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The Myth of Drowning

By
May 23, 2006

“Are you sleeping?” he said.

“Are you?” she said.

“I guess,” he said.

“What are you thinking?”

“Nothing,” she said.

“Or nothing you want to say,” he said.

“I didn’t say—”

“Listen—”

“Goodnight,” she said.

“Wait,” he said.

“Don’t go to sleep angry.”

“Who’s angry?”

“Or cross,” he said.

“Not cross,” she said.

“What now?” he said.

“What on earth is wrong now?”

“Nothing.”

“Nothing. You know what I think?”

“No, what do you think?”

“Forget it,” he said.

“No, tell me,” she said.

“Please,” she said.

“I’m thinking. That story you told”

“Which?” she said.

“What’s that?”

“The wind,” he said.

“I know,” she said.

“The woman?”

“What woman?”

“The lake,” he said.

“The woman on the lake.”

“The river?”

“The river. I guess it was the river. The woman who drowned.”

“I’m beat,” she said.

“Who was she?”

“No one.”

“Everyone is someone.”

“Okay, someone. But no one we knew. A story my mother told,” she said.

“You sure?” he said.

“I’m sure,” she said.

“I think so.”

“Oh,” he said.

“Still—”

“What made you think of that?” she said.

“Just” he said.

“Shhh,” she said.

“What is it?”

“The children?”

“The children are sleeping.”

“But—” she said.

“Don’t change the subject.”

“It’s late,” she said.

“This house,” she said.

“It moves in the night.”

“You mean it creaks,” he said.

“It spooks me.”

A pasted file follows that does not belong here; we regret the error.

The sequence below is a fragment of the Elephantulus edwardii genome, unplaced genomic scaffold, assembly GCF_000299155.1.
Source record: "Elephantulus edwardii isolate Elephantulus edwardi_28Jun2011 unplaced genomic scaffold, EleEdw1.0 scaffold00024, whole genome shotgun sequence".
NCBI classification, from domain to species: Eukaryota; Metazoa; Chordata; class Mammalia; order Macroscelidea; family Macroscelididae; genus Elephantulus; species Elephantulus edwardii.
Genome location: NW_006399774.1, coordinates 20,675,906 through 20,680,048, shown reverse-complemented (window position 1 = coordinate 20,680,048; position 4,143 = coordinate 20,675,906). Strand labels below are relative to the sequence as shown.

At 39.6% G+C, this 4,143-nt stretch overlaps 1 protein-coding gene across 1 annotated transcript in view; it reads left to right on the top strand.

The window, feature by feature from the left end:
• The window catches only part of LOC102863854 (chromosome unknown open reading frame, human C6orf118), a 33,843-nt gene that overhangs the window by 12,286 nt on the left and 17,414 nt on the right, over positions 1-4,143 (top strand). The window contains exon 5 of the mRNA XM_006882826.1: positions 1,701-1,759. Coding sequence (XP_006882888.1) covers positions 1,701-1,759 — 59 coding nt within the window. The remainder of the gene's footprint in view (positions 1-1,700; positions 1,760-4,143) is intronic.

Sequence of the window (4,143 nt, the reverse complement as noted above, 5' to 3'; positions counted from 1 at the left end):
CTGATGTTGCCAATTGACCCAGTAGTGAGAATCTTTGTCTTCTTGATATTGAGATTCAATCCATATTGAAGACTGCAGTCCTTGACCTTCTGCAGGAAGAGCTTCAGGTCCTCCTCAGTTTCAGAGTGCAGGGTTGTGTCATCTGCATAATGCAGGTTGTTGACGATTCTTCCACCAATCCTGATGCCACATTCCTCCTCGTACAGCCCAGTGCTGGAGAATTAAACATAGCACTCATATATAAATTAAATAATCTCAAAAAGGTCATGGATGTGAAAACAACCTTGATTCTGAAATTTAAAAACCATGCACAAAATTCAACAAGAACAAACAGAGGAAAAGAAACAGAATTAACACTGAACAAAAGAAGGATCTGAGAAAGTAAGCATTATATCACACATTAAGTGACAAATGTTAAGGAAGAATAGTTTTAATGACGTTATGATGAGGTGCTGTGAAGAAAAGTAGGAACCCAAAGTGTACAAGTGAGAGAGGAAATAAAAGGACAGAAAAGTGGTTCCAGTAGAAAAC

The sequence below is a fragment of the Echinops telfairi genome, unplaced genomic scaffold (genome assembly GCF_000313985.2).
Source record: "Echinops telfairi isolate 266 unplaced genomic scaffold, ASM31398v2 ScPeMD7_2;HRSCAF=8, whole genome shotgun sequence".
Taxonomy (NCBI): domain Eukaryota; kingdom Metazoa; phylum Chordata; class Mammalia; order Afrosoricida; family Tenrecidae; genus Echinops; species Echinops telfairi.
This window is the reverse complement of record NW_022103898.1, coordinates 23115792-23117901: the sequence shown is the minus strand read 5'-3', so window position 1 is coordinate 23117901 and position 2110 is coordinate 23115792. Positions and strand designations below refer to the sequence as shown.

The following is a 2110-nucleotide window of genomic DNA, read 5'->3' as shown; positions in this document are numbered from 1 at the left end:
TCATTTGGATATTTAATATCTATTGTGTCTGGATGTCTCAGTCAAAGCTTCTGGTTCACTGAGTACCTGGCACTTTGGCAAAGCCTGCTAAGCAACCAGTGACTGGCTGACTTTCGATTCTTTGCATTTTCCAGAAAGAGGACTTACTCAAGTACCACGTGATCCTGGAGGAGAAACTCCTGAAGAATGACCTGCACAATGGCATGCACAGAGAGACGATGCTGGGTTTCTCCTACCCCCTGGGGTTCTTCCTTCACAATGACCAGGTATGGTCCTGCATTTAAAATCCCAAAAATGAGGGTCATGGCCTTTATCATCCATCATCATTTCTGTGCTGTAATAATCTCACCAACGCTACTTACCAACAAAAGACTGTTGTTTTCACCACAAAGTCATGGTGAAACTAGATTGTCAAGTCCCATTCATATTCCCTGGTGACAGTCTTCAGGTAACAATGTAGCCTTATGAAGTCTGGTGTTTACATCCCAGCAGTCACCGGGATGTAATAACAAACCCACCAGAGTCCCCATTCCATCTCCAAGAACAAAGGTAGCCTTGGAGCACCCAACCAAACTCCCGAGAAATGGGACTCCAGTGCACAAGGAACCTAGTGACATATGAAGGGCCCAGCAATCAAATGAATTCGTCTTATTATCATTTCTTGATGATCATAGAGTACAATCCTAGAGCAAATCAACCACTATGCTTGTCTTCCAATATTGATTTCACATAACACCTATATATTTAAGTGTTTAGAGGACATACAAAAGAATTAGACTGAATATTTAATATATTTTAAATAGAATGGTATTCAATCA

“Nothing but the wind. The woman,” he said.

“What of her?” she said.

“How was it that she drowned?”

“Who knows,” she said.

“She couldn’t swim. Or cramps. Maybe undertow. The undertow was wicked.”

“You know what I mean.”

“No, what do you mean?”

“I mean people were there,” he said.

“That’s how you told it. A crowd on the shore.”

“That’s what the myth is: Drowning is noisy. It isn’t,” she said.

“It isn’t,” she said.

“I heard you the first time.”

“Tired, I said.”

“Broad daylight,” he said.

“And shallow,” he said.

“No one could see her?”

“No one could see her distress,” she said.

“They looked too late. Or else they didn’t look.”

“I love you,” he said.

“Okay,” she said.

“What?” he said.

“Okay,” she said.

“Me too,” she said.

“Goodnight,” she said.

“Listen, I’m sleeping.”

“You are?” he said.

“I am,” she said.

“I’m going down.”

Dawn Raffel is the author of a novel, Carrying the Body, and a story collection, In the Year of Long Division.

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